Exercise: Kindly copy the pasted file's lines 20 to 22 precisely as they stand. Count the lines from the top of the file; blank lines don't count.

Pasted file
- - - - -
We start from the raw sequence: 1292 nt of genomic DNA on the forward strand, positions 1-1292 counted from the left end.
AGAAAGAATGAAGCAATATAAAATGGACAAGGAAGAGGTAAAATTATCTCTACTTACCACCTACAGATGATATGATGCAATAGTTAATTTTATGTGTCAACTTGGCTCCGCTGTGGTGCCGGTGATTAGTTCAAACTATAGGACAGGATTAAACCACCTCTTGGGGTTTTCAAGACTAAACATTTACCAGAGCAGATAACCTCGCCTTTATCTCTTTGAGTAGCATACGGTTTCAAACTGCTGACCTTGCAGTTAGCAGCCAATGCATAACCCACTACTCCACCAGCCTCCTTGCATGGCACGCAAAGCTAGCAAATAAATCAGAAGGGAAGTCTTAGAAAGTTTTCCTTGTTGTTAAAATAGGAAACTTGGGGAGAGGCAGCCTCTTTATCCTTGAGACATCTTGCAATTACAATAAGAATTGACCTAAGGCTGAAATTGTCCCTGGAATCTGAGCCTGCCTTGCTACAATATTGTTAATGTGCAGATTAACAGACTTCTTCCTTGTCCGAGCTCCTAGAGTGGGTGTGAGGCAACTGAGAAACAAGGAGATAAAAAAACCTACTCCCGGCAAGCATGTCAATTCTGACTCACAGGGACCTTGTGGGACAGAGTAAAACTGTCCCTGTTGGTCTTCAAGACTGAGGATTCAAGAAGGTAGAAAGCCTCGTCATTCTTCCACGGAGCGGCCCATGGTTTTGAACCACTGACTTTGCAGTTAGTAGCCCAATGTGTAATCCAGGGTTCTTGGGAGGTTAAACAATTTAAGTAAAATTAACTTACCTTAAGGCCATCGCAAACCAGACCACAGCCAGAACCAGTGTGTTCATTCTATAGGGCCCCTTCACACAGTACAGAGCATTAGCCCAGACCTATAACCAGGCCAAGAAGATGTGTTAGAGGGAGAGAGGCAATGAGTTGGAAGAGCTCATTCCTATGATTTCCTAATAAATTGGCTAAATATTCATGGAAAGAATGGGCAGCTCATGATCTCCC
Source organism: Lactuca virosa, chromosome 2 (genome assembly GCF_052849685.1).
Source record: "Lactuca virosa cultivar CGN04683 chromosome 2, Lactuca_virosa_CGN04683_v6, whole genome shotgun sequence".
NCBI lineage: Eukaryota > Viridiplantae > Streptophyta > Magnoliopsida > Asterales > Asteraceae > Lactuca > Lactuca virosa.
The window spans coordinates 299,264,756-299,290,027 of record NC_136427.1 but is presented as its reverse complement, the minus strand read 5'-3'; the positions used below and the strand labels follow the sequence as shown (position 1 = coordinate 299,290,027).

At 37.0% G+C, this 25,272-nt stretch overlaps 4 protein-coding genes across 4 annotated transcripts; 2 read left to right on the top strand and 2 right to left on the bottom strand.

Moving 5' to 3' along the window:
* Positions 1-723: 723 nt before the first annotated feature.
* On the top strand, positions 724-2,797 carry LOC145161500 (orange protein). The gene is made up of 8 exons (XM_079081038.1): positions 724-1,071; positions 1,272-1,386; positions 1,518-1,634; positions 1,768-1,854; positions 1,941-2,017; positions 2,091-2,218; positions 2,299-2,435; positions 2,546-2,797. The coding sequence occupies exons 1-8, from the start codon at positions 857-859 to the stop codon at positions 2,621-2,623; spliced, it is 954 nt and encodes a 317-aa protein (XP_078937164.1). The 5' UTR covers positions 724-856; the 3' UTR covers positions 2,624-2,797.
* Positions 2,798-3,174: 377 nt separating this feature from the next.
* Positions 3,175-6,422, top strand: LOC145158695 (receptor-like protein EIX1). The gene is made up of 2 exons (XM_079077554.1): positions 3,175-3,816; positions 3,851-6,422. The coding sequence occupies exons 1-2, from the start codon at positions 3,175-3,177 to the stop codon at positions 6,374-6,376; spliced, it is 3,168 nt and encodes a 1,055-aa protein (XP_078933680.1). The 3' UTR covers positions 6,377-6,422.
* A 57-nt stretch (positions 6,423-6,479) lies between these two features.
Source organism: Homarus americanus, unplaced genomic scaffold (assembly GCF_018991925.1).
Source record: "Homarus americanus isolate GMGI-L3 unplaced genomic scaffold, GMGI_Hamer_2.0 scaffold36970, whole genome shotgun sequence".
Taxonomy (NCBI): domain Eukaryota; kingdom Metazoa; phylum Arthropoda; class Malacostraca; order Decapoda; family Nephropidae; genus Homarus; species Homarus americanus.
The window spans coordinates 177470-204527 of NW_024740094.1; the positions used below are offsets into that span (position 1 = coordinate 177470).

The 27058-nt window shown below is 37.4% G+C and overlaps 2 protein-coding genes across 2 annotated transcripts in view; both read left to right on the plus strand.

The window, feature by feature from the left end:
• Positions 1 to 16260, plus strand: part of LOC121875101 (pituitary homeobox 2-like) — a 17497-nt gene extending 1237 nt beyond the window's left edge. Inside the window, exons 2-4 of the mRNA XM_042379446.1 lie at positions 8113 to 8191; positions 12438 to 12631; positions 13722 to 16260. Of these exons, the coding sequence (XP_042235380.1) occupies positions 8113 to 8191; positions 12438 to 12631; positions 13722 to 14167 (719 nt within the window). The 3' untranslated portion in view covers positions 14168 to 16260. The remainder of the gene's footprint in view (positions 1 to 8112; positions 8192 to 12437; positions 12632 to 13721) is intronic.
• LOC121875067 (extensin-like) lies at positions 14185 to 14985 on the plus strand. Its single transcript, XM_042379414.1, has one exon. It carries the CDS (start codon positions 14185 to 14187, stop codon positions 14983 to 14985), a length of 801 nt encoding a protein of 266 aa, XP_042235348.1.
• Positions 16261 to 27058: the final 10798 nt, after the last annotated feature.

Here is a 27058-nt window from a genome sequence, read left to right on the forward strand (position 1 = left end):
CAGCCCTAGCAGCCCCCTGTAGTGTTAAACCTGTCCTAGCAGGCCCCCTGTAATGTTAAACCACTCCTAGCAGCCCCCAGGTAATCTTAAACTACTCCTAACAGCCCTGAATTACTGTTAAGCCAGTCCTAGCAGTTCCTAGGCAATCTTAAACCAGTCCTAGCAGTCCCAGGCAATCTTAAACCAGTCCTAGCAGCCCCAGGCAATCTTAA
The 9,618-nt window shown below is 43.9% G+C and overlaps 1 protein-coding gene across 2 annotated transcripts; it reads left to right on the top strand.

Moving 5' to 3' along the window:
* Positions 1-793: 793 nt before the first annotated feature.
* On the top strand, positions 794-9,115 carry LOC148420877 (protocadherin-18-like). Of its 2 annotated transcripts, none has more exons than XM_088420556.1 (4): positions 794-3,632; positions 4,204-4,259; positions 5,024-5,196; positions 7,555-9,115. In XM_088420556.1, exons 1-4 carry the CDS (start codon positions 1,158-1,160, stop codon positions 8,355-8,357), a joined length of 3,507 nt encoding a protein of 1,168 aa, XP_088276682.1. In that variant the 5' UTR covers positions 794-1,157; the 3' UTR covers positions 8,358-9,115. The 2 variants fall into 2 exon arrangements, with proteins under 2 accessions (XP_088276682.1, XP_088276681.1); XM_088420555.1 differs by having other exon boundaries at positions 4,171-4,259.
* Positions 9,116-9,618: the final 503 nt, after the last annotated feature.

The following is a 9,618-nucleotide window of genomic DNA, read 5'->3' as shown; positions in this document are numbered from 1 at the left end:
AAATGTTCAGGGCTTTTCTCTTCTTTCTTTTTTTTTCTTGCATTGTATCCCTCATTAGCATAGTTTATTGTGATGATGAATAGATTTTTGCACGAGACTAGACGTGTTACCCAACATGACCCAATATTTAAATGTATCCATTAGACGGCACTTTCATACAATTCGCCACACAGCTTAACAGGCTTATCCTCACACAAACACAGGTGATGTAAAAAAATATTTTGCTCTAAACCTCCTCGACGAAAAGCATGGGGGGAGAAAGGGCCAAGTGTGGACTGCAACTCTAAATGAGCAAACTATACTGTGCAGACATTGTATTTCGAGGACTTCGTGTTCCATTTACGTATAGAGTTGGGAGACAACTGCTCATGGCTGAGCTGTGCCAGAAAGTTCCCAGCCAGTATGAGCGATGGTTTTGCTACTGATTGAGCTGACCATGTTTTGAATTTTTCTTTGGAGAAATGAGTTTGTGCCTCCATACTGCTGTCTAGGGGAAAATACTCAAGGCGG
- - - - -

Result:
• Positions 1 to 16260, plus strand: part of LOC121875101 (pituitary homeobox 2-like) — a 17497-nt gene extending 1237 nt beyond the window's left edge. Inside the window, exons 2-4 of the mRNA XM_042379446.1 lie at positions 8113 to 8191; positions 12438 to 12631; positions 13722 to 16260. Of these exons, the coding sequence (XP_042235380.1) occupies positions 8113 to 8191; positions 12438 to 12631; positions 13722 to 14167 (719 nt within the window). The 3' untranslated portion in view covers positions 14168 to 16260. The remainder of the gene's footprint in view (positions 1 to 8112; positions 8192 to 12437; positions 12632 to 13721) is intronic.
• LOC121875067 (extensin-like) lies at positions 14185 to 14985 on the plus strand. Its single transcript, XM_042379414.1, has one exon. It carries the CDS (start codon positions 14185 to 14187, stop codon positions 14983 to 14985), a length of 801 nt encoding a protein of 266 aa, XP_042235348.1.
• Positions 16261 to 27058: the final 10798 nt, after the last annotated feature.